"We've been swinging the bats well the whole season without any luck," manager Joe Maddon said. "We're finally missing some people. We're getting some good pitches and not missing them. I'm really proud of our guys and the way they have hung through the first couple of weeks of the season and where things have really not gone our way in some regards offensively. Nevertheless, they've hung in there, and it was fun to watch."
Reigning American League Rookie of the Year Wil Myers began the homer parade with a solo blast in the second, giving him his first homer of the season as he connected on a 1-1 curveball from Yankees starter Ivan Nova. The blast was Myers' first since Sept. 16, snapping a stretch of 113 at-bats without one.
Myers added a three-run homer off Matt Daley in the fifth, giving every indication that his early-season blues are coming to a close.
"Just taking some good swings on some good pitches," Myers said. "I'm not exactly where I want to be yet. There's still some things I can work on, approaches to the ball, but right now I feel pretty good."
Myers' second homer was, as Maddon likes to say, "properly struck."
"It was hit well, just got a good pitch to hit, stayed with my plan, got ahead 1-0 in that at-bat and it led to a good at-bat," said Myers, who thought Friday night's win "was a big spark" for the team. "Hitting is contagious. You saw that the last two nights."
Myers wasn't the only one to have a multi-homer game.
Ryan Hanigan homered to lead off the third and followed up with a two-run blast in the fourth.
Hanigan's six RBIs established a career high on a night when he recorded the third multi-homer game of his career.
"Offensively, I felt good, swinging at balls in the zone and attacking pitches I can handle," Hanigan said. "It was an awesome team win, top to bottom."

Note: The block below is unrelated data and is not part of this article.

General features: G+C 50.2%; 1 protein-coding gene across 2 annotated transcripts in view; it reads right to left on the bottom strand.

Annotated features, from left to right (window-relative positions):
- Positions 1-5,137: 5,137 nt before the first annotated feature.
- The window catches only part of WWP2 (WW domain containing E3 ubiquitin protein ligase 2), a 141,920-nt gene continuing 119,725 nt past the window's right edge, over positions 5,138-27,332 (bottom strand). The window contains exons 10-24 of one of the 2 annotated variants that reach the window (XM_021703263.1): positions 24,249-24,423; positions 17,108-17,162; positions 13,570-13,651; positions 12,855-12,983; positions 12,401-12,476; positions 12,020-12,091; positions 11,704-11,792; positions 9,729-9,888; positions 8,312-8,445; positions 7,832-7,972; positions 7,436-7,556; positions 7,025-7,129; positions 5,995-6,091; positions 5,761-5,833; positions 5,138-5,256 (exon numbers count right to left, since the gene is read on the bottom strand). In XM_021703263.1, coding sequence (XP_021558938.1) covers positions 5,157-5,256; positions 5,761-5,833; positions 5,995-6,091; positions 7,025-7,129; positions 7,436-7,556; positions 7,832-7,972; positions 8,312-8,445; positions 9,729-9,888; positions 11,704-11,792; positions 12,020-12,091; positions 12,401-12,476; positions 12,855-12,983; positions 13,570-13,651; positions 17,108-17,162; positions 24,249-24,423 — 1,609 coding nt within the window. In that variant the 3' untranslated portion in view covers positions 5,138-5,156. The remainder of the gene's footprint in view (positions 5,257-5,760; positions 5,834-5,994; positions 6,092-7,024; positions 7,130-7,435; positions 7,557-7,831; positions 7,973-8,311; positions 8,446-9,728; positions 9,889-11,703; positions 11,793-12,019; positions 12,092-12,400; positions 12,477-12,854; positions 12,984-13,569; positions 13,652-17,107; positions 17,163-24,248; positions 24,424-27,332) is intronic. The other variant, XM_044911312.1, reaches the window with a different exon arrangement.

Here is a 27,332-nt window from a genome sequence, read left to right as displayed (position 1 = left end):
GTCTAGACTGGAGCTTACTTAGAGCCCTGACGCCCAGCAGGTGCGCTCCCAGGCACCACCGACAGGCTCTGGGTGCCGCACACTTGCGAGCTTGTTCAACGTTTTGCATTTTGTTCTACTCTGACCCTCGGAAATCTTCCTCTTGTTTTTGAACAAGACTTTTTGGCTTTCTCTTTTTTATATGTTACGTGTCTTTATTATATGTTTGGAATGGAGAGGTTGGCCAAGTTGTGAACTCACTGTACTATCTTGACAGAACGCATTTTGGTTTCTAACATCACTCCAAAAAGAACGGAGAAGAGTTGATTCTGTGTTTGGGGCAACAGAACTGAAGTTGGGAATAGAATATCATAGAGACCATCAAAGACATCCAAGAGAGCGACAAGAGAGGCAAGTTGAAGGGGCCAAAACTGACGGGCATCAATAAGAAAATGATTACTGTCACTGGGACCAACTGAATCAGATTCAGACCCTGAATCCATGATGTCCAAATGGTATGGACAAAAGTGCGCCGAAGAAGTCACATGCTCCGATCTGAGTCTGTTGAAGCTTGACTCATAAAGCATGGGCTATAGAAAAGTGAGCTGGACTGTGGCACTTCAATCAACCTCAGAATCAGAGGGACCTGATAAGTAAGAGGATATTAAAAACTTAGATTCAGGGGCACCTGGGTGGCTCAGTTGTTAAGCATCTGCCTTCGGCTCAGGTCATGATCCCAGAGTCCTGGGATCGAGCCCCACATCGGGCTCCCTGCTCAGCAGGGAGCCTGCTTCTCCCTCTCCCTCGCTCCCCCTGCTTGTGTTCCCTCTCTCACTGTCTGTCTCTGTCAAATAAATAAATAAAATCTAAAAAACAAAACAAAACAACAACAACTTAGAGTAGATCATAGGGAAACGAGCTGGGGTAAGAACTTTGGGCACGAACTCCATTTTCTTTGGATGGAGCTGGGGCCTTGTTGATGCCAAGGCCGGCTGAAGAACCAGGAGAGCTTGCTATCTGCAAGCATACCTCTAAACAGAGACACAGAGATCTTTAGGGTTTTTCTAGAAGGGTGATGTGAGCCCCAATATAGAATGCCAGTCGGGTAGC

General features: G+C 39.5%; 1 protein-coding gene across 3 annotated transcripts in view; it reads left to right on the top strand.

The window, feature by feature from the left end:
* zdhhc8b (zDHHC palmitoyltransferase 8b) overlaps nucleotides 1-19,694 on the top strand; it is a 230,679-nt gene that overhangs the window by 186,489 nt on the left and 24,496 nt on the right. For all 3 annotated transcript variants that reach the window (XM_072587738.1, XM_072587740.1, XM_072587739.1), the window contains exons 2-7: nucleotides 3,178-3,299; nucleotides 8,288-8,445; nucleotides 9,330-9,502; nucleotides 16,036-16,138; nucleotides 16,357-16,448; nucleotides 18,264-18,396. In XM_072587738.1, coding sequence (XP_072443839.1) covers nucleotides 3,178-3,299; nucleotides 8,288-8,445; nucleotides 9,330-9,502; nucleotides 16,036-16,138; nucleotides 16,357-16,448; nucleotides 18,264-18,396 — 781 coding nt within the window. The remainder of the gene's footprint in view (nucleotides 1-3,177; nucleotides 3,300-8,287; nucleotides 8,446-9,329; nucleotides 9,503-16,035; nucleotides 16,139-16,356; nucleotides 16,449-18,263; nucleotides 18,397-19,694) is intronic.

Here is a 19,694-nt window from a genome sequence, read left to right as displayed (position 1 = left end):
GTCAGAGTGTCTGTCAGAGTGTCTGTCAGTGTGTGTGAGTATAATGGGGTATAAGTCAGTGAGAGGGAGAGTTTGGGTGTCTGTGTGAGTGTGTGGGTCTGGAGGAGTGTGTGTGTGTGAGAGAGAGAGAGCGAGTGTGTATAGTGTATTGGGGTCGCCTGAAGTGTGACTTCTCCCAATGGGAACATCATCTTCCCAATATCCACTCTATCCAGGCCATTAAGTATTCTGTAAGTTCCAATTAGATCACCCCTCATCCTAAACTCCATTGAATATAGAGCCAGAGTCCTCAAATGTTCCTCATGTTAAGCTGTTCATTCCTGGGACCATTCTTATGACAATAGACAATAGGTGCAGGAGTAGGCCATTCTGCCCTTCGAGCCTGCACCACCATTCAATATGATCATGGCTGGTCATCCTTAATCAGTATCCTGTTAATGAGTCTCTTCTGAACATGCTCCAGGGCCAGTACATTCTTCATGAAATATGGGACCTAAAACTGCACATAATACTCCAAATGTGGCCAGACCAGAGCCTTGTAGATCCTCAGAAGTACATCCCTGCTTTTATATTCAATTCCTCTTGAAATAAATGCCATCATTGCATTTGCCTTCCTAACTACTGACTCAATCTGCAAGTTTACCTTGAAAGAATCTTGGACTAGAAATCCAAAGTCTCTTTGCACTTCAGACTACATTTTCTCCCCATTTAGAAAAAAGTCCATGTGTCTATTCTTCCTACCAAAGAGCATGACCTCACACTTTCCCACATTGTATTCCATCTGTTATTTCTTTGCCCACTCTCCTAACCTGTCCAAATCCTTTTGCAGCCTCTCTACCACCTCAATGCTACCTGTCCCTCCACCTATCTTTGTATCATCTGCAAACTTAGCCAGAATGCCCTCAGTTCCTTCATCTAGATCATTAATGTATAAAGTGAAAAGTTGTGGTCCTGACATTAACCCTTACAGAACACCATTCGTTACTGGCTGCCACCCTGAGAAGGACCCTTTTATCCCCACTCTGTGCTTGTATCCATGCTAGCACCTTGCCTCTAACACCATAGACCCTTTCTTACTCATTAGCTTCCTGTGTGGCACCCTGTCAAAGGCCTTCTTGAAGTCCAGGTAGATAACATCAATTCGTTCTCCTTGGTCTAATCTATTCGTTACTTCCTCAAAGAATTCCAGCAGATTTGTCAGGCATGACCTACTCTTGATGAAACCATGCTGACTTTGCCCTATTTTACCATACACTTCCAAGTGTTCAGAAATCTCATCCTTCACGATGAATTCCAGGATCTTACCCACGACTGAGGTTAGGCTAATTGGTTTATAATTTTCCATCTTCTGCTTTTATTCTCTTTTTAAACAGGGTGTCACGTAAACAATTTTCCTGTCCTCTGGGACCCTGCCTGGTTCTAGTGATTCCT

Evan Longoria hit his second homer of the season in the third, a two-run shot that put the Rays up, 4-0, while establishing him as the franchise home run leader, with 164.
Starter Chris Archer notched four scoreless frames before Kelly Johnson broke the spell with an RBI double in the fifth.
Archer allowed one run on three hits while striking out four in 6 2/3 innings to pick up his second win of the season. He improved to 4-0 with a 1.26 ERA in four career starts against the Yankees, becoming the second pitcher in the last 30 years to win his first four games against New York, joining Ervin Santana, who did it while pitching for the Angels from July 23, 2005, to Aug. 26, 2006.
"He was a strike-thrower tonight," Maddon said.
Since the start of the 2013 season, the Rays have a 15-1 mark when Archer lasts six or more innings in a start and 2-9 when he doesn't. On Saturday night, Archer showed a marked improvement over his previous start, when he allowed a career-high seven runs on 12 hits against the Orioles.
Nova "is an impressive pitcher," Archer said. "The fact that we got however many hits was awesome on our behalf. It's always fun to be on that end of the hit party as opposed to the one I was on last game."
The Rays hope to take the series on Sunday, although the Yankees have other thoughts.
"You'd love to [right the ship], especially going into a day off and then [going] to Boston, another series within the division," Yankees manager Joe Girardi said. "The good thing is that tonight's game only counts as one, and it's been pretty lopsided in this series."
Though indeed the win only counted as one game for the Rays on Saturday night, the residue of this win could mean a lot to the offense in the coming months.
"This was a good statement win for us," Longoria said. "To be able to come out against Nova, who has given us trouble in the past, and put together an offensive performance like we did today, it's one of those games where you hope it kind of propels you going forward."